Stephanie Kaza has been an environmental educator, professor, writer, and advocate for sustainability since the first Earth Day in 1970. She has also been a student of Zen Buddhism for most of her life and has benefited immensely from the principles and practices of this path. Kaza is coeditor with Kenneth Craft of Dharma Rain: Sources of Buddhist Environmentalism and editor of Hooked! Buddhist Writings on Greed, Desire, and the Urge to Consume. In this practical and enlightening paperback, she sheds light on the "green practice path" of environmental stewardship. The younger generation senses the importance of whole Earth thinking and want to save the rain forests, the whales, and the polar bears. Some businesses are making energy and waste audits to stay profitable, and voters are genuinely excited about a green jobs economy. All of these are signs of what Kaza calls "green zeal."
In the first section of the book, "Seeking Green Principles," the author probes the Buddhist ideals of reducing harm, being with and witnessing the suffering of the ecosystem and all of its parts, and embracing the deep systems view. These three principles provide a practical and philosophical foundation to the green practice path. The Dalai Lama challenges us to practice kindness as a way of not-harming. Kaza wants us to apply this to the environment by asking the following questions:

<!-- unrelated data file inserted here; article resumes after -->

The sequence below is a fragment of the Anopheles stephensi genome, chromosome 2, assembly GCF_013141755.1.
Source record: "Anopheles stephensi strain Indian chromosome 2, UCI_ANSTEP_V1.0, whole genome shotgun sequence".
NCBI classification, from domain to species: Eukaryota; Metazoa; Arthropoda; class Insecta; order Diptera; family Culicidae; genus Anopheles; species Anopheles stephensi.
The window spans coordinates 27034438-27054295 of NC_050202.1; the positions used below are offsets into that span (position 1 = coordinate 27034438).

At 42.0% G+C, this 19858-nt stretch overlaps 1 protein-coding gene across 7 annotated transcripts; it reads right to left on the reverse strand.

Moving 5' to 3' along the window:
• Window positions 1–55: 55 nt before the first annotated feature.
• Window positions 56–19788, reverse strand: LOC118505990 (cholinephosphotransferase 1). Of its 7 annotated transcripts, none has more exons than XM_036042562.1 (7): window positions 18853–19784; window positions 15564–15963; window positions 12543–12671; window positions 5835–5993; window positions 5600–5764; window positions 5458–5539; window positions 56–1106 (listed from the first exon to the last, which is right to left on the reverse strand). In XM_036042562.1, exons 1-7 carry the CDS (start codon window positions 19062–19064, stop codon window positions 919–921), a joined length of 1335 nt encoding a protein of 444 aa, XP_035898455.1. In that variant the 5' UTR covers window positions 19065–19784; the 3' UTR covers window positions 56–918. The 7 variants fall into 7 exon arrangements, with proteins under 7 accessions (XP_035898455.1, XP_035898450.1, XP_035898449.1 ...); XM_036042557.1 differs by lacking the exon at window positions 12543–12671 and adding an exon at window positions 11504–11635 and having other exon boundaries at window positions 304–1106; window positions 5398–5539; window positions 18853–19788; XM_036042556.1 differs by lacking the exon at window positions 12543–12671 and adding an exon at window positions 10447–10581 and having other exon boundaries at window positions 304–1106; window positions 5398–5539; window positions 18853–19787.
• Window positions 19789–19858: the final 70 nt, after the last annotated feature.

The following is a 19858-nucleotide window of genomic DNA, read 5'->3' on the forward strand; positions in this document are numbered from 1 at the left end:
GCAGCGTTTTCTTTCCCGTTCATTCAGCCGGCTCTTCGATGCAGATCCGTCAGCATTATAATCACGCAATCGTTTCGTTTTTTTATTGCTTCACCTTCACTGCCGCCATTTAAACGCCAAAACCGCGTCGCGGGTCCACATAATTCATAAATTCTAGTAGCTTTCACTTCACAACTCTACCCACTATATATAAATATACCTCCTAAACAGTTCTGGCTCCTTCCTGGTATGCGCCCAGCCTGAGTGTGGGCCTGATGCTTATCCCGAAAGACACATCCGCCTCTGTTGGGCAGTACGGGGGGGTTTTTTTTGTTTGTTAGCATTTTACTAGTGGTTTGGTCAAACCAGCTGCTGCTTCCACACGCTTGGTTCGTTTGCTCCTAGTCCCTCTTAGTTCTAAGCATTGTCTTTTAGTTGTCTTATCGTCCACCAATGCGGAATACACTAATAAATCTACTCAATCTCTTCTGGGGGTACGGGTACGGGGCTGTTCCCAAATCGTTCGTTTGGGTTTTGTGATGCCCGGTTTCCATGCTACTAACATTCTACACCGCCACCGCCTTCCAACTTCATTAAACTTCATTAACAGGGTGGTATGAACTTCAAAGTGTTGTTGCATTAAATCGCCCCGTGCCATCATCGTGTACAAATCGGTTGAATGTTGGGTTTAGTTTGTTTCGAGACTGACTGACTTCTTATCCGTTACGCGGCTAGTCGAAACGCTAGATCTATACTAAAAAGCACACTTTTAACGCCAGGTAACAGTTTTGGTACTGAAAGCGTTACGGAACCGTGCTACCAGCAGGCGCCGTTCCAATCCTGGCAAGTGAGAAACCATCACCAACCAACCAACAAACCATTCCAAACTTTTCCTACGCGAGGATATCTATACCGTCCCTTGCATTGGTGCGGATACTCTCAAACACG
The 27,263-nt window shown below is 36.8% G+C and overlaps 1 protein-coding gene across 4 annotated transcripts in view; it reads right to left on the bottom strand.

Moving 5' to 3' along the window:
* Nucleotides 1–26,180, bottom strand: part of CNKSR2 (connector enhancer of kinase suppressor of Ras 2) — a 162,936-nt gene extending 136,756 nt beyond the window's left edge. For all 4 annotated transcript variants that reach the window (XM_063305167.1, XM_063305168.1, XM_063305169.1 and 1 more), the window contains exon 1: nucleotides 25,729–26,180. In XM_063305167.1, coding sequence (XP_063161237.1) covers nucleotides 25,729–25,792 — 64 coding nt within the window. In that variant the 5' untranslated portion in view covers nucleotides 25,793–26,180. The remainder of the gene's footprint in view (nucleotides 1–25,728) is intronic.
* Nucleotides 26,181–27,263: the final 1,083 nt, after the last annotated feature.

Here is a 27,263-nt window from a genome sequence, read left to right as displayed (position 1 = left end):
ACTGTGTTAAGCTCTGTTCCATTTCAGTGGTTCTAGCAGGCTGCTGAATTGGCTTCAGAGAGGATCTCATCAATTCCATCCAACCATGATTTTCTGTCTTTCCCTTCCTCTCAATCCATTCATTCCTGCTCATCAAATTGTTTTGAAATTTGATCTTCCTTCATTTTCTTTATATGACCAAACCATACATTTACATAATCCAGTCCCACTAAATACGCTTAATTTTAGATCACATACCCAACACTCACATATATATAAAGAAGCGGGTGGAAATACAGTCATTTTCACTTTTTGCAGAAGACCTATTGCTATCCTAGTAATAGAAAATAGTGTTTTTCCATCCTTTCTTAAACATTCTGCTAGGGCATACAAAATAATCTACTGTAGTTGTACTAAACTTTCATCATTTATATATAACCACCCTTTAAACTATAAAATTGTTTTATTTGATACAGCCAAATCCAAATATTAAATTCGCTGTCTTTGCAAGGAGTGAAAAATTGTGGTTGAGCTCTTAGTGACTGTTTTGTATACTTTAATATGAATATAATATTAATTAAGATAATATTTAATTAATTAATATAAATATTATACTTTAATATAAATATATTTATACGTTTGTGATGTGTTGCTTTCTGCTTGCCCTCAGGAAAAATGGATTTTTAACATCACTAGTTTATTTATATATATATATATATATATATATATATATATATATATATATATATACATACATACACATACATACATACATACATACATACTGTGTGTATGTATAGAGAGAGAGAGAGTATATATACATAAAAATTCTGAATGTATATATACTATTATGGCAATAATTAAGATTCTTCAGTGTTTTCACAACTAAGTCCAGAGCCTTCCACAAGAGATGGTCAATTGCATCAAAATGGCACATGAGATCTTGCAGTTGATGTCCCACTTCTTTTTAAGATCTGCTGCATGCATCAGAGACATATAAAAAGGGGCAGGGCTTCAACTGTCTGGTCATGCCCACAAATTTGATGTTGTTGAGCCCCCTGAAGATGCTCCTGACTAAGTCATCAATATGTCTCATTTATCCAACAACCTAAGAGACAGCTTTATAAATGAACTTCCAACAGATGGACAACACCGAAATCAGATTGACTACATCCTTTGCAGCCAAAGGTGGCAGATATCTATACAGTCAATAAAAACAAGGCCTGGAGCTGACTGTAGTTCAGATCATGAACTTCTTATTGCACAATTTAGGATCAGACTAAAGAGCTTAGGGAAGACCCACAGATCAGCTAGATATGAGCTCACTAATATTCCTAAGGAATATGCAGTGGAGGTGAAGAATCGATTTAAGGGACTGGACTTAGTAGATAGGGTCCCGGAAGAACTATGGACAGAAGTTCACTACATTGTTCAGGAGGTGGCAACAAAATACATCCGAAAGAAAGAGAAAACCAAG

"How can we find a way to offer kindness that will reduce the suffering of trees or birds or people on the land? How can kindness mitigate conflicts between opposing parties? How can the practice of kindness make life more sustainable for those committed to environmental work?"
In the second section, "Following the Green Path," Kaza delineates what she calls a lifeway practice of green living based on clear intention, community engagement, and shared wisdom. This means looking in every situation for the green alternative that makes the most environmental sense. It means examining the ethical dimensions of your food choices, your buying patterns, your energy use, and your commitment to the greening of your community. This is not an easy path. There will be many obstacles brought on by doubt, anxiety, anger, and despair. But there are also sources of inspiration and encouragement from green activists and writers, animals, trees and plants.
The final section, "Acting on Green Values," examines three fields of green practice: conserving and maintaining energy effectively, managing the hooks of desire emanating from consumerism, and being peace in a world of constant turmoil. She recommends that we bring mindfulness to these three areas.